2. 11/22/63-Stephen King.  I grew up entranced with the work of Stephen King (as did most of the kids my age who read).  To this day, I think NIGHT SHIFT is the greatest single author horror collection I have ever read.  Reading THE TOMMYKNOCKERS, I felt the first blush of “wow, that wasn’t all that good.”  I followed along dutifully, through many books I did not enjoy at all.  The short story collections seemed to fall prey to the law of diminishing returns:  SKELETON CREW was stronger than NIGHTMARES & DREAMSCAPES which was worlds better than EVERYTHING’S EVENTUAL.  BY the time of LISEY’S STORY and DUMA KEY, I had almost given up on my beloved Mr. King’s work. UNDER THE DOME I just could not finish.  JUST AFTER SUNSET had a few moments, but didn’t really work for me.  I was ready to abandon ship.  Then, almost begrudgingly, I started FULL DARK, NO STARS.  By the time I finished those four novellas, I was feeling excited that–again to my own opinion, King had found his mojo again.  With 11.22.33, I can say wholeheartedly that this is the Stephen King book I have been patiently awaiting for years.  As many folks have pointed out, it is not a “monster on the loose” story or a skin-freezing tale like PET SEMATARY.  It is just a GREAT STORY told expertly by a GREAT STORYTELLER.  This is an 850 page book that one breezes through and wishes it could keep going when one gets to the end. It just doesn’t get any better.

1.  THE SISTERS BROTHERS-Patrick deWitt. This quirky Western was far and away my favorite book of the year.  I actually forced myself to limit reading to only a few pages per day to draw out the enjoyment I was experiencing.  I don’t know whether this book is truly as spectacular as I felt, or whether it just struck me in that “sweet spot” a reader has when everything seems to fall into place perfectly.  The language, the dialogue, the careful balance of comedy and violence, the wonderful relationship between the narrator, Eli Sisters and his brother, Charlie–all of these elements propel the story though short chapters than are almost stand-alone vignettes. Two things to really treasure are the pitch-perfect voice of Eli–who is both more melancholy and much wiser than he appears–and the absolutely astonishingly beautiful sentences that make this book a true joy to read. Examples:  “I do not know what it was about that boy but just looking at him, even I wanted to clout him on the head. It was a head that invited violence.”, “That is to say, nine dead beavers in a line on the sand. There was something decorative about this, but also ominous or forbidding.”, and, my absolute favorite: “Here is another miserable mental image I will have to catalog and make room for.”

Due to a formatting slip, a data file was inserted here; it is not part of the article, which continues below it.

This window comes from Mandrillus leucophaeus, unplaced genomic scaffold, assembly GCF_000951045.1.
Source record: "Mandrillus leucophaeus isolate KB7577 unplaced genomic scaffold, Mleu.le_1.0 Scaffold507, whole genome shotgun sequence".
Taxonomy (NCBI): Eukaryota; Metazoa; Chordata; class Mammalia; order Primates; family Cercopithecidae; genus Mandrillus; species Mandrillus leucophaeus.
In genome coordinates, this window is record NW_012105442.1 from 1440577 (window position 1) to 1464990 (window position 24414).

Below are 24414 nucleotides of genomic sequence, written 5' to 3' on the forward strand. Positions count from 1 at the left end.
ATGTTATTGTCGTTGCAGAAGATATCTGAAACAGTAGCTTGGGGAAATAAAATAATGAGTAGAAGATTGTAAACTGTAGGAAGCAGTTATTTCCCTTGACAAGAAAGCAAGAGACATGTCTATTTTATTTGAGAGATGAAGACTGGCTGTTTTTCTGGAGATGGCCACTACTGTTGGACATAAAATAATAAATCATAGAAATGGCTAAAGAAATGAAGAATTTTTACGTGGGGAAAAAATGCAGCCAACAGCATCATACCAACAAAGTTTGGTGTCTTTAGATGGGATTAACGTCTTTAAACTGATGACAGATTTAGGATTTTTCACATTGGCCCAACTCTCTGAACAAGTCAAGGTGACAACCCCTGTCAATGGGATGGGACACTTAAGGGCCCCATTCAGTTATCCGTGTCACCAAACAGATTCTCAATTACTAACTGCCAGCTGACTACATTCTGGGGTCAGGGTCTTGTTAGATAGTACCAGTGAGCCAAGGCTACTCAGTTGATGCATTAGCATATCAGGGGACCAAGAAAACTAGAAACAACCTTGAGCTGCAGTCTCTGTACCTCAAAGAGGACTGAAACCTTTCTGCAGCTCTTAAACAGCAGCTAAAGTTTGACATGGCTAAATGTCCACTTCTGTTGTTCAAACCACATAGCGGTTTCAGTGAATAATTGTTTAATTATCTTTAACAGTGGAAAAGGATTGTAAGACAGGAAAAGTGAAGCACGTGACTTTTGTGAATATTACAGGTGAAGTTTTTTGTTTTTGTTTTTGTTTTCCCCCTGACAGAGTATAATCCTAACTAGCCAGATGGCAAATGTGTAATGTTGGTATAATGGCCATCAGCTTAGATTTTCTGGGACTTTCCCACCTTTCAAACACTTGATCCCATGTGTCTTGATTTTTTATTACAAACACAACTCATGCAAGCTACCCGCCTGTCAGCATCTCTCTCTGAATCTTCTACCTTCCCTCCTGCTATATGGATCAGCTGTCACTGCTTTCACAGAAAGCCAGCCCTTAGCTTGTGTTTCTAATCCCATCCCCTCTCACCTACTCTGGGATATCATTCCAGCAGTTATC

Anyway, that’s it.  I read many, many other superb books this year, but those were the 10 that come to mind, with the top 3 of HARBOR, 11/22/63 and THE SISTERS BROTHERS really getting the highest possible recommendation from me.

Here’s to hoping that 2012 will bring even more printed riches and great storytelling.


Bill B.

New Column Posted with THE BLACK GLOVE

My latest column is up at THE BLACK GLOVE! This month, I wrote “an open letter to Hammer Studios.” For those of you (and you know who you are) who ever wondered how long it would be before someone put Peter Cushing, Christopher Lee, Ingrid Pitt, Hazel Court, Timothy Spall, THE REPTILE, WAKE WOOD and CAPTAIN KRONOS, VAMPIRE HUNTER all together in one rambling flood of runaway paragraphs–here is what you’ve been waiting for.  Enjoy.

Reading gig with Martin Mundt at Bucket O’ Blood Books

Mark your calendars and come on out to the wonderfully-named Bucket O’ Blood Books and Records to hear the supremely-talented, mad-genius, cult-writer-hero Martin Mundt and I doing a couple of readings.  This all takes place on Thursday 8 September, at 8pm.  For those too lazy, uninspired or unable to click the above link, Bucket O’ Blood Books is located at 2307 N. Milwaukee Avenue, in the beautiful Logan Square neighborhood of Chicago. There will be stories to be heard, books for sale and a good time will most assuredly be had by all.  See you there.

New Column is up at THE BLACK GLOVE!

The fabulous folks at THE BLACK GLOVE are celebrating their gala 2nd anniversary this month, and, somehow they were convinced to yet again allow me to drag down the prestige of their publication by contributing a column, so if you’re interested in my “Top Seven Reasons to be Deleriously [sic] Excited About the Third Year of THE BLACK GLOVE,” it’s here. Congratulations to everybody at THE BLACK GLOVE and here’s wishing them many, many more happy anniversaries!

Bill B.